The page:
By Conn Hallinan
The Obama administration’s decision to directly supply weapons to the Syrian opposition may end up torpedoing the possibility of a political settlement. It will almost certainly accelerate the chaos spreading from the almost three-year old civil war. It will also align Washington with one of the most undemocratic alliances on the planet, and one that looks increasingly unstable.
In short, we are headed into a perfect political storm.
While the rationale behind the White House’s decision to send light arms and ammunition to the rebels is that it will level the playing field and force the Assad regime to the bargaining table, it much more likely to do exactly the opposite. The United States is now a direct participant in the war to bring down the Damascus regime, thus shedding any possibility that, along with Russia, it could act as a neutral force to bring the parties together.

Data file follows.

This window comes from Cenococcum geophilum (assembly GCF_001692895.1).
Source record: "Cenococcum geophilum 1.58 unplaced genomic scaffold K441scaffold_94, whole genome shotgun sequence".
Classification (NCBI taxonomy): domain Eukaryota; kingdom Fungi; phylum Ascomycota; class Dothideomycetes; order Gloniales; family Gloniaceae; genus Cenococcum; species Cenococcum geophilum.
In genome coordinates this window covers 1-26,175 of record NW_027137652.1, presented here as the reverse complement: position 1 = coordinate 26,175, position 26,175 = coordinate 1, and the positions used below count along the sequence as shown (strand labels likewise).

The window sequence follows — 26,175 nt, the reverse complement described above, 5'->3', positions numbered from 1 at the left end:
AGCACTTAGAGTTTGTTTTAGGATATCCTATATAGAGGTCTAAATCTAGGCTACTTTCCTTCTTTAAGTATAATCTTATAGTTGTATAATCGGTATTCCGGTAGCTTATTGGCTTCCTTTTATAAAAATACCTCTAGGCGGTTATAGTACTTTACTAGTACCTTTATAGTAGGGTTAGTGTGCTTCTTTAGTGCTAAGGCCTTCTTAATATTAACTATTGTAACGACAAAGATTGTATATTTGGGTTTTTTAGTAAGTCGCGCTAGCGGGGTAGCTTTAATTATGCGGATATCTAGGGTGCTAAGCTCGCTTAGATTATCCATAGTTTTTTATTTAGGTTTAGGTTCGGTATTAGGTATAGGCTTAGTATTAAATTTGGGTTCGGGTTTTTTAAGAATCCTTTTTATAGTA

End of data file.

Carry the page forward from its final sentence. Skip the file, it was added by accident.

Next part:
Of course Washington has hardly been a disinterested bystander in the Syrian civil war. For more than two years it has helped facilitate the flow of arms from Qatar, Saudi Arabia, Turkey, and the United Arab Emirates across the Jordanian and Turkish borders, and the CIA is training insurgents in Jordan. But the White House has always given lip service to a “diplomatic solution,” albeit one whose outcome was preordained: “Assad must go,” President Obama said in August 2011, a precondition that early on turned this into a fight to the death.
As Ramzy Mardini, a former U.S. State Department official for Near Eastern affairs, recently wrote in the New York Times, “What’s the point of negotiating a political settlement if the outcome is already predetermined?”
A Regional Scourge
It is hard to tell if the administration’s policies around Syria are Machiavellian or just stunningly inept. Take President Obama’s famous “red line” speech warning the Assad regime that the use of chemical weapons would trigger U.S. military intervention. Didn’t the president realize that his comment was a roadmap for the insurgency: show that chemical weapons were used and in come the Marines? As if on cue, the insurgents began claiming poison gas was used on them, a charge the Damascus regime has denied.